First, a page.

Tuesday, June 15, 2010

Is Sudden Mineral Wealth a Blessing or a Curse for Afghanistan?

It's a failed state, second only to Somalia. No matter that we frame it as an insurgency, the place is beset by an ongoing and unpredictable civil war and, in this country, the players switch sides effortlessly. The central government's stock in trade is corruption. The scourges of warlordism and tribalism thrive unchallenged. The country has a thoroughly institutionalized and potent criminal class that operates with impunity. Much of the wealth that already arrives in the form of foreign aid doesn't travel downward to the people but is diverted upward to feed inherently fuedal masters. The immediate neighbours all have designs on the place and so do the United States, China, Russia and India with very active political, economic and military rivalries that span the breadth of the Caucasus/South Asia region.

So just what does a trillion dollars in mineral resources really mean for Afhganistan? Will the Afghans' resource industry evolve along the same lines as its narcotics industry? Will exploiting these resources bring the Afghan people into the modern age or condemn them to permanent serfdom? Will these potential riches fuel a "free for all" civil war that fractures the country into four or more competing camps? Will the Taliban return as Karzai's muscle to ensure Pashtun sumpremacy?

Here's what I think. All bets are off. The central government in Kabul isn't strong enough to hold these assets for the benefit of the Afghan people. It might not even try. Worse yet, a lot of the strongmen, the warlords who've had some reason to prop up Karzai might have second thoughts about that depending on the locations of these resources and the alignments that evolve in the weeks and months ahead. I think the mineral wealth will bring pressures far too great for any failed state to handle much less an artificial nation that really is little more than an edgy accommodation by five disparate ethnic groups.

Washington may think it can dampen the ethnic rivalries in Afghanistan but it's not nearly as resolute (or brutal enough) to make that happen. That's a job much better suited to the ruthless private sector - Halliburton, KBR, Blackwater, Bechtel, etc. Maybe that's the answer - transform Afghanistan into a truly corporate feifdom. Horrible as these private sector players may be, they might just be more benevolent to the Afghan people than the other options. After all, we're going on to nine years and we still haven't created a viable military or a legitimate police service to anchor and consolidate Kabul's control of the provinces and that job just got a trillion times tougher.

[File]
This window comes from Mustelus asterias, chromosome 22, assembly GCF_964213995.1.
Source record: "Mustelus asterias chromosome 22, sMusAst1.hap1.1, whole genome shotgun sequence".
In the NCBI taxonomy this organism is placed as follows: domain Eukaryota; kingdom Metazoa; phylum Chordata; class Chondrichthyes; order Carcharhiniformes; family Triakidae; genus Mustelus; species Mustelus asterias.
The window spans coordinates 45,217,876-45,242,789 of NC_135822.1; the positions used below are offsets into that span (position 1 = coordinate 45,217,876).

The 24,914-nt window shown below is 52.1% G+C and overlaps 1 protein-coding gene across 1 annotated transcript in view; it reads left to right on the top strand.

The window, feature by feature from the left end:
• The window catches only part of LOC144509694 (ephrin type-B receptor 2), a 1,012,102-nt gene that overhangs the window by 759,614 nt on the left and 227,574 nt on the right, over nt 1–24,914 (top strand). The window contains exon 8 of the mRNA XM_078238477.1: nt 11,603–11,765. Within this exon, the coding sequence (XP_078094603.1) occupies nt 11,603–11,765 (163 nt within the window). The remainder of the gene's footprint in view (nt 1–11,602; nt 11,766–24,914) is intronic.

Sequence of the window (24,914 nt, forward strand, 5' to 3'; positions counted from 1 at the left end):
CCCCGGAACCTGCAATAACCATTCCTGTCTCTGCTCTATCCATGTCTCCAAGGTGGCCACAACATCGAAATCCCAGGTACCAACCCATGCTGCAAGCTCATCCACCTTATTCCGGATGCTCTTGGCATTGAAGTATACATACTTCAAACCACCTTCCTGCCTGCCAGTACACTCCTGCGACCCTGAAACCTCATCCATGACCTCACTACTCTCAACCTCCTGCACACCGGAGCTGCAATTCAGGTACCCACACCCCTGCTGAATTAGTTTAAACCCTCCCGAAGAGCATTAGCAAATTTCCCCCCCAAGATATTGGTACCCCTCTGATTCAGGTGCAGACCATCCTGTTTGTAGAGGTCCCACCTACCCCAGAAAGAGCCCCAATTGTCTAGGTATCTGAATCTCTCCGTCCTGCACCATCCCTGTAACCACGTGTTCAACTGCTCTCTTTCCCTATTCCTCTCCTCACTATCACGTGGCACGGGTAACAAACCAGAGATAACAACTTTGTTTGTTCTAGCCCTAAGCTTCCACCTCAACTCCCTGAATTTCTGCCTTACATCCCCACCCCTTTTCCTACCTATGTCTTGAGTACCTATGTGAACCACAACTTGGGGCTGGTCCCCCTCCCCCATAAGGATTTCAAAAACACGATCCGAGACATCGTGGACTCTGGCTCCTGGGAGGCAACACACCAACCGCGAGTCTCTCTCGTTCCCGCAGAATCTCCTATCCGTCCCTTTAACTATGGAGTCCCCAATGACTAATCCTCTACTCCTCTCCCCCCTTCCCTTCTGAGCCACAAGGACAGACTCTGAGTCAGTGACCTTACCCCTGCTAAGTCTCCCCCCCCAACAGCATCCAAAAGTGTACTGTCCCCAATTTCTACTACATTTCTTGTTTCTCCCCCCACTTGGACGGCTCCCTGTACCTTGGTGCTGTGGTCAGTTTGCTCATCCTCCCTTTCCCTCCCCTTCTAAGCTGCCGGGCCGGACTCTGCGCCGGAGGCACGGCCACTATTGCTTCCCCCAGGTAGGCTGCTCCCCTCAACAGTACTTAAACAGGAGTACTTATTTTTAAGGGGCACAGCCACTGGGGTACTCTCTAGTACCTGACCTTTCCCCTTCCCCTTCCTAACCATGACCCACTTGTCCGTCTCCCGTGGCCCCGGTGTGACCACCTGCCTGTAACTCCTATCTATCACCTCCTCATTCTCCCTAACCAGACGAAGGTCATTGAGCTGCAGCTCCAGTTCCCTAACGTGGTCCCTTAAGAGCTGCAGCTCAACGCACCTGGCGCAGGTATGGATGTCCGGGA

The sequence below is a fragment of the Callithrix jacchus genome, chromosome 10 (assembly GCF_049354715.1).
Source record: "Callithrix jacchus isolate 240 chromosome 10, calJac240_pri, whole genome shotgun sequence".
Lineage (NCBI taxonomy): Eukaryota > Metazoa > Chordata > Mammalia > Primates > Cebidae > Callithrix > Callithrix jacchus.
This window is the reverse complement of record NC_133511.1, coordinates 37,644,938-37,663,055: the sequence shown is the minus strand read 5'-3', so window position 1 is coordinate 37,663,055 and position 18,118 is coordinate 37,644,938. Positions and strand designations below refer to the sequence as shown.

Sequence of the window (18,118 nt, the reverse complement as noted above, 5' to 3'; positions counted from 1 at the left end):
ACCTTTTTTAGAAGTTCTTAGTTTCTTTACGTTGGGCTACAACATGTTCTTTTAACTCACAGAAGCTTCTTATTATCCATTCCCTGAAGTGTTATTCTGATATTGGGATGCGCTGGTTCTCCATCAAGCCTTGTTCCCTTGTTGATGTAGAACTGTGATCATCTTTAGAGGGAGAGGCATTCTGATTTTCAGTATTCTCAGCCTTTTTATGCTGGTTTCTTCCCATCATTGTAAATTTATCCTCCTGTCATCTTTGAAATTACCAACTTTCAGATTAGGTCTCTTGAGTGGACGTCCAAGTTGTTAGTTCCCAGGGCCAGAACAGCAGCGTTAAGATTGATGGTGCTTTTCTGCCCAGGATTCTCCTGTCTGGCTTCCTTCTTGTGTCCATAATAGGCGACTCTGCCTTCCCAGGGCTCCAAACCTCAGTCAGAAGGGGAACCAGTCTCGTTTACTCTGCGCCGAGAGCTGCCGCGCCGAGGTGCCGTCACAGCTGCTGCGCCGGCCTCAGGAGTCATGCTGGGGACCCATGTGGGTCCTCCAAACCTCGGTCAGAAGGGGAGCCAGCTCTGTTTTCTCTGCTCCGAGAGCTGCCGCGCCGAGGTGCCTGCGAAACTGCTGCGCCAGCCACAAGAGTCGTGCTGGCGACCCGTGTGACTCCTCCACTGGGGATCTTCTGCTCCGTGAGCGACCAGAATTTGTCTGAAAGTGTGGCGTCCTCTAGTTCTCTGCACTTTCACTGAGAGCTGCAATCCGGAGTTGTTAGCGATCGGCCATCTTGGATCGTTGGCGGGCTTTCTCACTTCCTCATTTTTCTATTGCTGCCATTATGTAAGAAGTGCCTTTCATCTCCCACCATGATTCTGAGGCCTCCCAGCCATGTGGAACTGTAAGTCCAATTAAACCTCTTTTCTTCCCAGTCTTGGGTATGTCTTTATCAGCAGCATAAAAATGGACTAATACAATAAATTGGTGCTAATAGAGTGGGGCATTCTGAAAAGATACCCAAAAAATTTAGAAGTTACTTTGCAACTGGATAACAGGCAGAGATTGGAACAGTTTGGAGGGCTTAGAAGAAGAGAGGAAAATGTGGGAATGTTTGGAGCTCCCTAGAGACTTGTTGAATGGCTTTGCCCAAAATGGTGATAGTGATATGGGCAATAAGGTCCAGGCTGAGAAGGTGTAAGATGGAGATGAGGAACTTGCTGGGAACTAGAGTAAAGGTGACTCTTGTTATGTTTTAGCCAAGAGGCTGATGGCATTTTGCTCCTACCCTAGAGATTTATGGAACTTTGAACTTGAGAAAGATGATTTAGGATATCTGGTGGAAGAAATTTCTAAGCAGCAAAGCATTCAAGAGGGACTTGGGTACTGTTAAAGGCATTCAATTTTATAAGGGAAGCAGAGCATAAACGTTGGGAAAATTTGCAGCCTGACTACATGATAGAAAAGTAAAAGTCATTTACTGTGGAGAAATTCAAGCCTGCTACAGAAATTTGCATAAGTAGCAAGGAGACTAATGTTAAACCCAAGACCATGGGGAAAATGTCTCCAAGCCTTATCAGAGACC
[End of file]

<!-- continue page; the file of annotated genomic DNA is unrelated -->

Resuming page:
Here's something I do know. Right now the Karzai boys and the other villains like Dostum, Gul Agha, Hekmatyar, Fahim and the rest are feeling each other out and jockeying for position. They've had a nice breather while the West babysat their unresolved civil war and now we're poised to bail just as the stakes went skyrocketing up to the tune of a trillion dollars. The chum is in the water and the sharks are circling. It's probably a real good time to get out of Dodge.


The photo above is one of China's copper mines in Afghanistan. China itself located the copper from old Soviet charts - just like the Americans have now done. McClatchey's Jonathan Landay wrote a highly informative piece on it in March, 2009. I've dealt with Landay a few times. He's an old hand from the Soviet/Mujahadeen days and he knows his stuff. Read it here.

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